SAN JUAN – Tropical depression Fred headed for a drenching of Cuba and the Bahamas on Thursday on a forecast track that would carry it toward South Florida as a tropical storm by Saturday.
The main threat to the U.S. appeared to be heavy rains affecting Florida and parts of the Southeast starting on Friday, according to the U.S. National Hurricane Center.
Forecasters issued a tropical storm watch Thursday evening for the Florida Keys and the state's southwest coast. The hurricane center said 3 to 6 inches (7.5 to 15 centimeters) of rain were expected across the Florida Keys and southern peninsula by Monday, with isolated maximums of 8 inches (20 centimeters).
The tropical storm watch is in effect for the Florida Keys from Ocean Reef to the Dry Tortugas, and for the southwest coast of the Florida Peninsula from Bonita Beach to Ocean Reef, forecasters said.
Once a tropical storm, Fred weakened back to a depression by its spin over Haiti and the Dominican Republic, where it knocked out power to some 400,000 customers and caused flooding that forced officials to shut down part of the country's aqueduct system, interrupting water service for hundreds of thousands of people.
Local officials reported hundreds of people were evacuated and some buildings were damaged. There were no immediate reports of casualties.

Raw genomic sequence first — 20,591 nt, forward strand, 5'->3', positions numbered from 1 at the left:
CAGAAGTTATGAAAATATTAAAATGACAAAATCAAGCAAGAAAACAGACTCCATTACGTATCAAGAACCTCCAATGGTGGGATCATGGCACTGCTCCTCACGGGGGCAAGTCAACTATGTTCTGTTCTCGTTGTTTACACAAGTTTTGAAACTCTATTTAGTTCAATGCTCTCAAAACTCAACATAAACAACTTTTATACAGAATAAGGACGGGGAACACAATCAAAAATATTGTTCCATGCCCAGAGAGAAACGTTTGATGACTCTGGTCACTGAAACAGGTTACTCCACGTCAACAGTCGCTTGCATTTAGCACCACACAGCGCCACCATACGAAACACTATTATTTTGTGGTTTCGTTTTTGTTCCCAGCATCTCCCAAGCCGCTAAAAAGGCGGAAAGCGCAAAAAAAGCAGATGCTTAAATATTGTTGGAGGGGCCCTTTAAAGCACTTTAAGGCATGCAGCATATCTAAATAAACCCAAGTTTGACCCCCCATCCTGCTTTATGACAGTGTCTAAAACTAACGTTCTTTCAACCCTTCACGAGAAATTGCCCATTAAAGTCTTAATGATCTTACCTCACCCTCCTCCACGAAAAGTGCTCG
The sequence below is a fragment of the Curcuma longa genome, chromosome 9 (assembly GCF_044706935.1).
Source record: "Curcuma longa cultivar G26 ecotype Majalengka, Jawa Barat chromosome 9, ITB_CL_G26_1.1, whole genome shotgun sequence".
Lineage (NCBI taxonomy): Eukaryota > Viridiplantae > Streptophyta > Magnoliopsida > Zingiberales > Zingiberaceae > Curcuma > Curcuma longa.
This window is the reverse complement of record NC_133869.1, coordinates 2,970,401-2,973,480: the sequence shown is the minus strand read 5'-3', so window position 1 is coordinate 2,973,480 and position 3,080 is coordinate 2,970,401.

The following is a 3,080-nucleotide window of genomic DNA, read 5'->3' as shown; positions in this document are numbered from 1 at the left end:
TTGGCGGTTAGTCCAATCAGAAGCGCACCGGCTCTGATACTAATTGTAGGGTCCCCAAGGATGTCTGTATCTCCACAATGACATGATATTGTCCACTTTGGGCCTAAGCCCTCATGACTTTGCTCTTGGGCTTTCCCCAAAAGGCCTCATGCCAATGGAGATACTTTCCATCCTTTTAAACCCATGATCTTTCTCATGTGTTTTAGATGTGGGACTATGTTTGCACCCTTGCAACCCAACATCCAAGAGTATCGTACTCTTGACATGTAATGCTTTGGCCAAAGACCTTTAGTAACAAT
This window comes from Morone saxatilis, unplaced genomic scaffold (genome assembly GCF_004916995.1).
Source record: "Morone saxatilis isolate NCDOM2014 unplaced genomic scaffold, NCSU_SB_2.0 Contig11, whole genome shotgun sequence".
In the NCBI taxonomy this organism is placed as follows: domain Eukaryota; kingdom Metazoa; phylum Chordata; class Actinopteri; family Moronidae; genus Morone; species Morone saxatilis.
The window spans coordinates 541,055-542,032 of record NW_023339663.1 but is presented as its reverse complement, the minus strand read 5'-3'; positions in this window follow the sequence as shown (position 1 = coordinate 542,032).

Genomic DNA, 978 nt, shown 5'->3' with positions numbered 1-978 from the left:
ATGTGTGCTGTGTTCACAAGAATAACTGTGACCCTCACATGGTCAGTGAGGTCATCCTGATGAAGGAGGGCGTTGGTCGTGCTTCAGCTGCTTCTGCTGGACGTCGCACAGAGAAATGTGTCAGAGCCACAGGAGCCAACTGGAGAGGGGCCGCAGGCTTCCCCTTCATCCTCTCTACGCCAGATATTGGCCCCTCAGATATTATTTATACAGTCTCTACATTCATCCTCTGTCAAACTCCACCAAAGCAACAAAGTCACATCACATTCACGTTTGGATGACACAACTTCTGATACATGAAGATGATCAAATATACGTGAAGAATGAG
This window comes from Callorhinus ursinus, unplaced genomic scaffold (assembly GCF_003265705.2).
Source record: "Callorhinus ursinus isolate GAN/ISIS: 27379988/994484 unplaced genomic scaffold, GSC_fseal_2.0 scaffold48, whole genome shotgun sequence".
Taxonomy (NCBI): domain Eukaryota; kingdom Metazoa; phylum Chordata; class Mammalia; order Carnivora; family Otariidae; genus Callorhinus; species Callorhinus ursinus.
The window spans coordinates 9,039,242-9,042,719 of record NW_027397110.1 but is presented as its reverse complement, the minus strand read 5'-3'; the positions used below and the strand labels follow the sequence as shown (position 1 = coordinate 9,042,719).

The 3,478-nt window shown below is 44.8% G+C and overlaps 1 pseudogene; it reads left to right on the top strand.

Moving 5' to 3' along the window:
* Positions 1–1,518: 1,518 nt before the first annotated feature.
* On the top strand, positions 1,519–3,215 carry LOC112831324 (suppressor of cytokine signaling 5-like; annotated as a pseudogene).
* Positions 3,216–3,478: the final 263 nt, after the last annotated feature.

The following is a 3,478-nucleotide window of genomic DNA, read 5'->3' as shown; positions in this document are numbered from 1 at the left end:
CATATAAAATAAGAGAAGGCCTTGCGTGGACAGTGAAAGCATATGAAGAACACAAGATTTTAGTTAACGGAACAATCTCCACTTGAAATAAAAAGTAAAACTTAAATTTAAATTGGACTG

Heavy rains on Thursday continued to pound Hispaniola, which the two nations share.
The Miami-based U.S. hurricane center said the system had maximum sustained winds of 35 mph (55 kph) Thursday night just north of Cuba's eastern tip.
The system was about 450 miles (720 kilometers) east-southeast of Key West, Florida. That was also about 200 miles (325 kilometers) southeast of Southern Andros Island in the Bahamas.
Fred was headed west-northwest at 9 mph (15 kph) on a track expected to take it just north of eastern and central Cuba during the night and on Friday. The hurricane center said Fred would begin to slowly strengthen on Friday and be near the Florida Keys and South Florida on Saturday.
Fred was expected to produce 3 to 5 inches (7.5 to 12.5 centimeters) of rain across the Dominican Republic and the western Bahamas, as well as 1 to 3 inches (2.5 to 7.5 centimeters) over Haiti, the Turks and Caicos, the eastern Bahamas, and Cuba.
Fred became the sixth named storm of the Atlantic hurricane season late Tuesday as it moved past the U.S. Virgin Islands and Puerto Rico.